By Charles Dickens
You know what? I’d never actually read this one before. Like everybody who’s ever been obliged to watch the telly on Christmas eve or Christmas day, I’ve seen the various televised plays, the movies and the Disney cartoon. But reading, that’s another matter. Funny really, how Disney persists in stealing really good stories, thereby pushing the original over the brink into oblivion. If someone did to Disney, what Disney did to Dickens, he’d be sued to an inch of his life.
- Author: Charles Dickens
- In: Christmas Books
- Publisher: Collins Clear-Type Press
- Published: Ca. 1900
- Place: London & Glasgow
- Pages: 486
I’m not sure when my copy of Christmas Books was published; it doesn’t contain an introduction, neither by Dickens himself, nor by a later editor. I guess about 1900, though, give or take twenty or thirty years either way. I’m reader who has a lot of books, not a bibliophile, I’m afraid.
Anyway, pleasant as it is to hold a book that’s bound so well that it’s still readable in bed after about a century, it’s not what I wanted to talk about.
I took this book from the shelves to see whether I could ad-lib a translation into Dutch to read out to my children. That doesn’t work, I’m afraid I have to admit. Dickens’ English is quite well-crafted, and it’s almost impossible to find the equivalent mot juste on the spur. Another thing is that it’s quite long; 96 pages in my edition.
But when I read out the first few pages to Irina, in English, I immediately knew that this is a book that works when read aloud. And that it isn’t at all a sweet little children’s tale. Good, ripe stuff.
It’s only when I read on, and arrived at the first ghost that I suddenly realized that there is very little actual conflict inside Scrooge’s mind. As soon as he’s seen a bit of his past, he’s already full of remorse. The present and the future seem quite superfluous — and I am hard put to believe that Scrooge didn’t know it was him, who was dead.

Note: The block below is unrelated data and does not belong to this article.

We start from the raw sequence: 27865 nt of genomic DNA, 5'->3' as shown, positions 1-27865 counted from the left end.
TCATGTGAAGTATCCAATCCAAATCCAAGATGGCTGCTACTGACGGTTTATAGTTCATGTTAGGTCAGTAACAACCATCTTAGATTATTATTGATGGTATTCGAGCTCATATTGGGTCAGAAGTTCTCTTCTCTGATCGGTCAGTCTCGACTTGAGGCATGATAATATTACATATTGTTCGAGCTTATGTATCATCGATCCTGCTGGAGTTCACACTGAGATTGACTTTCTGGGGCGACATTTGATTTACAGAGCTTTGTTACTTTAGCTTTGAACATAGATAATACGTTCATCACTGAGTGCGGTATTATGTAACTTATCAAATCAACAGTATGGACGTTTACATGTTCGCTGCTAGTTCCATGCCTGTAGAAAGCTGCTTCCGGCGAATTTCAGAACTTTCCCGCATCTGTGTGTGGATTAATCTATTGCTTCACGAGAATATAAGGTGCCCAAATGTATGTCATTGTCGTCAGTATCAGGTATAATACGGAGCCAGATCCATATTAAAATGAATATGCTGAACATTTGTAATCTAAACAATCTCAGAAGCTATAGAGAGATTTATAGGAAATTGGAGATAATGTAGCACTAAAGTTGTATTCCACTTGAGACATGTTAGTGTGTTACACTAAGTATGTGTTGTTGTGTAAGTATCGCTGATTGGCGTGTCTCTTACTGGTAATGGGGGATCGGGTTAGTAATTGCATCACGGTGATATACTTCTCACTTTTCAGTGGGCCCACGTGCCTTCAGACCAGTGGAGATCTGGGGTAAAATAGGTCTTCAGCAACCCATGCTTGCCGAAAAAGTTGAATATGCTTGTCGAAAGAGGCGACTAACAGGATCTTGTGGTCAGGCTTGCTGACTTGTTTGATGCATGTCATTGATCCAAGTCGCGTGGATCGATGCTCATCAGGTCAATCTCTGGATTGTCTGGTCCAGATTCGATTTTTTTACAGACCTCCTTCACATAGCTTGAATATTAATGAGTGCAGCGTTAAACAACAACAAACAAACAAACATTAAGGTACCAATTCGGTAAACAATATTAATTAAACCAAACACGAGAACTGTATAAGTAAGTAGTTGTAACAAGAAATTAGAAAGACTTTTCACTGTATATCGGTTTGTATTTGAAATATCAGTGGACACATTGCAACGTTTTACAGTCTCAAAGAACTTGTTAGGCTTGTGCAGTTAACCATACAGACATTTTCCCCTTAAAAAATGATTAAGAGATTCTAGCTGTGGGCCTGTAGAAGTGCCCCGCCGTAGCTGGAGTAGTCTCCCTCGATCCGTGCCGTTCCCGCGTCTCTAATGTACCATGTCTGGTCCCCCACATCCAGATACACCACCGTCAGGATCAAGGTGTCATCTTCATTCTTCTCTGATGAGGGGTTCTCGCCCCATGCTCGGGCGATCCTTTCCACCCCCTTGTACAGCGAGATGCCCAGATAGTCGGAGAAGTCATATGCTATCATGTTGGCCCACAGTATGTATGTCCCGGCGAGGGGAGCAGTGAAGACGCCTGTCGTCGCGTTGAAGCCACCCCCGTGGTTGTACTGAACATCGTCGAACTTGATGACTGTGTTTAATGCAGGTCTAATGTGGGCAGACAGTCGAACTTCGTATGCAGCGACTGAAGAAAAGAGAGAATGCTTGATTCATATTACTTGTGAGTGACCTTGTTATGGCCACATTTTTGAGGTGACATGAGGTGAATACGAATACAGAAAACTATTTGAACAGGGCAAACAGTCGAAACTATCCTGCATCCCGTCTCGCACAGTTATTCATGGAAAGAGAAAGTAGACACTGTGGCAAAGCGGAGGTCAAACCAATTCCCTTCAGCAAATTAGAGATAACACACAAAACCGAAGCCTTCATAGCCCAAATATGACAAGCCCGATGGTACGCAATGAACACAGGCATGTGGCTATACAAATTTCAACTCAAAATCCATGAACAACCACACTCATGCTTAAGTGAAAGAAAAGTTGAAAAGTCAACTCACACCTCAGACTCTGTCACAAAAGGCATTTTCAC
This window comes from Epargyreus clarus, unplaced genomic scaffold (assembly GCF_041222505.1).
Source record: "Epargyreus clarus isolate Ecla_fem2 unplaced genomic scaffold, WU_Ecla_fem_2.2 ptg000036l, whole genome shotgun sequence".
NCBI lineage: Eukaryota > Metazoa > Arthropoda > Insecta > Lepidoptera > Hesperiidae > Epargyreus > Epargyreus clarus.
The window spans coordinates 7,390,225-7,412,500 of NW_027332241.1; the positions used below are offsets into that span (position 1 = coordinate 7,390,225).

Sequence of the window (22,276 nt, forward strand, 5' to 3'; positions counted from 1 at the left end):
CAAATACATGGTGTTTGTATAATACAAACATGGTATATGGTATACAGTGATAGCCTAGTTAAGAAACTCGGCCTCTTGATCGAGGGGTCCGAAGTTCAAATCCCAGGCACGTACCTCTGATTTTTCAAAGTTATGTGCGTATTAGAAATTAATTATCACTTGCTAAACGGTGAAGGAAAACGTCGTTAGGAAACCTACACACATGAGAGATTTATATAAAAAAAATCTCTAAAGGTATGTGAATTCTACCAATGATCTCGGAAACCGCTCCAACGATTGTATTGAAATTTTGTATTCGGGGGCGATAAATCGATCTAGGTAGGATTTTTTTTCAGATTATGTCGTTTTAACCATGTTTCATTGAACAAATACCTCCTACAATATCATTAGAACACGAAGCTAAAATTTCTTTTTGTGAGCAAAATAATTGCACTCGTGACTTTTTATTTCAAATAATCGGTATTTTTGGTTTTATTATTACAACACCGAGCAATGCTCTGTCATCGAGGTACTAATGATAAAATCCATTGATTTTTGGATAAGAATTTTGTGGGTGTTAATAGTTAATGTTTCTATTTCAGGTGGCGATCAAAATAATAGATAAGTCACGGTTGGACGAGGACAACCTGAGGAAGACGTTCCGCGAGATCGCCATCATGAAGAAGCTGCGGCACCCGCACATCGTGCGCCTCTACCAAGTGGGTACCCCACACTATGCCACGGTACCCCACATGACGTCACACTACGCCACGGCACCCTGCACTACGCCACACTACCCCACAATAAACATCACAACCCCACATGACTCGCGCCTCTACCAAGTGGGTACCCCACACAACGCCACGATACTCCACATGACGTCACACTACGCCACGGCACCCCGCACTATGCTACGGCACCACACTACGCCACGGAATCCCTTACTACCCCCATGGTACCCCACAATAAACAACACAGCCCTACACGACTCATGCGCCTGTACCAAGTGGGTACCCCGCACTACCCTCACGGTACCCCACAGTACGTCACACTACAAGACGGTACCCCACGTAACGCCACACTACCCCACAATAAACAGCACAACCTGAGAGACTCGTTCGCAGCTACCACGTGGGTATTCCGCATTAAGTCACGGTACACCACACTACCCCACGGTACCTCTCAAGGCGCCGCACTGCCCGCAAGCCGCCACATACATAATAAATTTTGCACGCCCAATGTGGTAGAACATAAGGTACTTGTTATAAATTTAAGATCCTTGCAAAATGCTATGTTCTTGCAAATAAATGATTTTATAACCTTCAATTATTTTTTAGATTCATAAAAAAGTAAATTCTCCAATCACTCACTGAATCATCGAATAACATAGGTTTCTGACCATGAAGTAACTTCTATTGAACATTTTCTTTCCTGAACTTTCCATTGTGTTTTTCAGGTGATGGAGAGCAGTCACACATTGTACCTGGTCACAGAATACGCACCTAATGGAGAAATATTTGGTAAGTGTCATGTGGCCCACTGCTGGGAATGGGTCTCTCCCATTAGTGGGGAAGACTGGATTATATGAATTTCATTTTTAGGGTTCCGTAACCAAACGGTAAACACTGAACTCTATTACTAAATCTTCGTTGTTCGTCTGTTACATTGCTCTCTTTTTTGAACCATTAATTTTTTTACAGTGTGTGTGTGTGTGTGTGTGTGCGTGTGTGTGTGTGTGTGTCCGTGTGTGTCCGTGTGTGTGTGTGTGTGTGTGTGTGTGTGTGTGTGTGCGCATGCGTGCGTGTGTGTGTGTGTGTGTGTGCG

But this is mere quibbling, and we’re not supposed to quibble with old classics like these. Except that when my grandmother was very old, so old that most of the family never disagreed with her, she was relieved when Irina and I were prepared to actually discuss things with her, to treat her opinion as if it were valuable. So I’m going to treat this book as if its contents aren’t just quaint and archaic, but interesting and relevant. After all, it’s a book that through its watery adaptions has formed the conciousness of a lot of people in the western world.
“If they would rather die, they had better do it, and decrease the surplus population.”
A sentiment that still resounds strongly in our world, I’m afraid.
God bless us every one!
Rather less, especially if you put some more emphasis on the every.
On a final note — I was struck by the exclamations (‘hollo’) and so on — and immediately had to think of Tom Bombadil…